1860: Egbert Jacob Bloomer to David Rose

This letter was written by “E. J. Bloomer” (b. @1825) who seems to have been running a sawmill operation in California near the Liberty Hill Gold Diggings “that were located on a ridge between Steephollow Creek and the Bear River, about 10 miles east of Nevada City and about 2 miles north of Alta, as the crow flies. It was part of Little York Township and within what was generally called the Lowell Hill mining district, a rich channel of gold bearing ore that ran around Remington Hill to the north down to the Bear River and then crossed over towards Dutch Flat and Alta.” [Nevada County Historical Landmarks Commission]

How E. J. Bloomer might have looked (Crocker Art Museum)

Placer mining for gold required a good supply of water and laborers were required to dig ditches or to saw wood into lumber for making flumes—particularly to carry water to gravelly “dry diggings.” To make sure there would always be a constant supply of water to feed the trenches and flumes, a reservoir was built at Liberty Hill and it appears that Robert Gardner, a “water agent” from Illinois, was at least partially responsible for its construction.

The 1860 US Census for Red Dog Post Office, Little York township, Nevada county, California, enumerates 35 year-old Jacob Bloomer (a laborer from NYS) residing with 24 year-old laborer Peter Rose (also a laborer from NYS) in the household of 30 year-old R. Newton (a “water agent” from Illinois). Also in the same household were 25 year-old Alphonzo Sweet (laborer from Illinois), and 21 year-old Frank Voit [Voight] (a laborer from Illinois). Residing next door was 38 year-old Joseph Gardner (a placer miner from NYS), and 40 year-old Robert Gardner (“water agent” from NYS).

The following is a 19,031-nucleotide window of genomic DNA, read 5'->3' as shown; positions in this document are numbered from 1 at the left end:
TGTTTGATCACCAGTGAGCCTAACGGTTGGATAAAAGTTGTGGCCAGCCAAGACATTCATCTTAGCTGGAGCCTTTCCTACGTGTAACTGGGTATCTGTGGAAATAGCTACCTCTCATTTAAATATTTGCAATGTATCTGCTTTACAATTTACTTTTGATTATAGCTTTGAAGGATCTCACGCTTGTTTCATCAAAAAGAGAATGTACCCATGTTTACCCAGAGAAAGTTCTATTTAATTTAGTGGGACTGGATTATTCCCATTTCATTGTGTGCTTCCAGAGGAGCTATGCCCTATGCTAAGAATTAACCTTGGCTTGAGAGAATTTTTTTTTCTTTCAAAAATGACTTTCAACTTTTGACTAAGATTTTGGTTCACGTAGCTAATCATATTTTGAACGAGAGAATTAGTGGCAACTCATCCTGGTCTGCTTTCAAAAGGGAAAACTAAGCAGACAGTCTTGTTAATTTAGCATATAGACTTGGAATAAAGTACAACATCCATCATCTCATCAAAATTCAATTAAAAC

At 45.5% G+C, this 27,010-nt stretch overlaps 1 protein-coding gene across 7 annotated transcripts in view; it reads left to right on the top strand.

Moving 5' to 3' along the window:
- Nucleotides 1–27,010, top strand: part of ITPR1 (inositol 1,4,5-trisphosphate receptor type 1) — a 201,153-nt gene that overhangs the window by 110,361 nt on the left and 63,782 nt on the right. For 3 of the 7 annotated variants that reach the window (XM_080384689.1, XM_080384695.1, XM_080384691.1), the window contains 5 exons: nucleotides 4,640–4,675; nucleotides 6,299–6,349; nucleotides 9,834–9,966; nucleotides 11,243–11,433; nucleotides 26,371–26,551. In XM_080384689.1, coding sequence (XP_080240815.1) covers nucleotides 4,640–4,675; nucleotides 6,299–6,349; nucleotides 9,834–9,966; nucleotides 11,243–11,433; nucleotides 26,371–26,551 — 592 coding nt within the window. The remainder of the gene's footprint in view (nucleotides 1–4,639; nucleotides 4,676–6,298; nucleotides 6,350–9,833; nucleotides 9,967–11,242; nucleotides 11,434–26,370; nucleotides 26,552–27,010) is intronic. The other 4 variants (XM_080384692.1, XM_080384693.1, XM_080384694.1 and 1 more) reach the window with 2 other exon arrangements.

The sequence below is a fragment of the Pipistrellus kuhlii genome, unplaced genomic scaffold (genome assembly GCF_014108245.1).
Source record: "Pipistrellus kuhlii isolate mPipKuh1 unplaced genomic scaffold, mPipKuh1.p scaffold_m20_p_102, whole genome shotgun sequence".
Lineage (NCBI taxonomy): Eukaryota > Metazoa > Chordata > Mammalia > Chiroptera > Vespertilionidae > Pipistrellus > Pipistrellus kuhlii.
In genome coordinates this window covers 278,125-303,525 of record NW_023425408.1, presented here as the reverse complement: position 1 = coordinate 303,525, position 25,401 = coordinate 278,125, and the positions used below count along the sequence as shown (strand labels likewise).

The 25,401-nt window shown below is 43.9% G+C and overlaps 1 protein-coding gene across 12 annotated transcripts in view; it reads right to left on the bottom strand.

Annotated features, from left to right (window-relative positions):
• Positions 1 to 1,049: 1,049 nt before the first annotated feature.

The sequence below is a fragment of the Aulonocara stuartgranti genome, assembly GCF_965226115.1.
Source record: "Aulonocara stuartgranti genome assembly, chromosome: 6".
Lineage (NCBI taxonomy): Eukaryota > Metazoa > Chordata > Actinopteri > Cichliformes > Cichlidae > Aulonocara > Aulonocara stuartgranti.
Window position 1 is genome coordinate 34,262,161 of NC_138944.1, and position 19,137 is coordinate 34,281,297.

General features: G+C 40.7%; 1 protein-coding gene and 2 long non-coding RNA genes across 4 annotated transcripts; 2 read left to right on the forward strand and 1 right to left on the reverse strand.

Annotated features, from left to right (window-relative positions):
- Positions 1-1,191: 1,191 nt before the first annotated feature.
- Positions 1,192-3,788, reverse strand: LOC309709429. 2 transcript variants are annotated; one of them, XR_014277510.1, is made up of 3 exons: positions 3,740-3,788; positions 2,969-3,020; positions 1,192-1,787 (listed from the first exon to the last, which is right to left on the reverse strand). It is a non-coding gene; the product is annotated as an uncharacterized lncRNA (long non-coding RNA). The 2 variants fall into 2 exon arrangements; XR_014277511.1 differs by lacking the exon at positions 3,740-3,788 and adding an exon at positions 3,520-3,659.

I’m inclined to be believe this letter was written by Egbert Jacob Bloomer (1823-1900), the son of Joshua Bloomer (1792-1835) and Betsy Scott (1797-1888) of Ovid, Seneca count, New York. Egbert was married in 1846 to Mary Vanpatten and they had a child named Ella Rebecca (1848-1905) when they were enumerated in Fairfield, Michigan, in 1850. He was remarried to Mary Vaughan (1839-1914) in Adrian, Michigan, in 1868 and with her he had two more children born in the 1870s. In the 1870 US Census, the couple were enumerated in Fairfield, Michigan, and 23 year-old Ellie (his daughter by first marriage) was living with them.

Egbert’s ancestry record is substantially complete with the exception of the 1860 Census record which is absent. My hunch is that he went to California under the name “Jacob Bloomer.” In November 1862, a letter awaited “E. J. Bloomer” at the post office in Sacramento.

The 1870 US Census for Little York, Nevada county, Ca., enumerates 40 year-old David Rose from New York State as the head of household with two others—50 year-old Oscar Berg from Finland, and 32 year-old Henry McGinn from Ireland. All three were identified as “miners.”

[This letter is from the private collection of Richard Weiner and is published on Spared & Shared by express consent.]

Transcription

Addressed to Mr. David Rose, Charlotte Centre, Chautauqua county, New York

August 26, 1860

Mr. D. Rose, Sir,

I received your letter today July twenty-eighth and was glad to hear from you and from my folks and about my children. I received a letter from Love some two weeks ago stating that you had been there and should been glad to have had you stayed longer. I should like to see them.

I will give you how things have went since you left the best I can think. We finished the old logs the first day of June and R. Gardner had let some men the job of cutting logs that day we went to Nevada [City]. They came from Fraser River—some connection of Moody of Liberty Hill. they cut the sugar pine up above the house. The best logs scaled sixty-seven inches and made when sawed twenty-four hundred [and] fifty feet.